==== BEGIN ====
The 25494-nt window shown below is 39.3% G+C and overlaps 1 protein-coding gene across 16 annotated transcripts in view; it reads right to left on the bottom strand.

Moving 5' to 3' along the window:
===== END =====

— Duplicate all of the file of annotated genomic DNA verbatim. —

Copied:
The 25494-nt window shown below is 39.3% G+C and overlaps 1 protein-coding gene across 16 annotated transcripts in view; it reads right to left on the bottom strand.

Moving 5' to 3' along the window: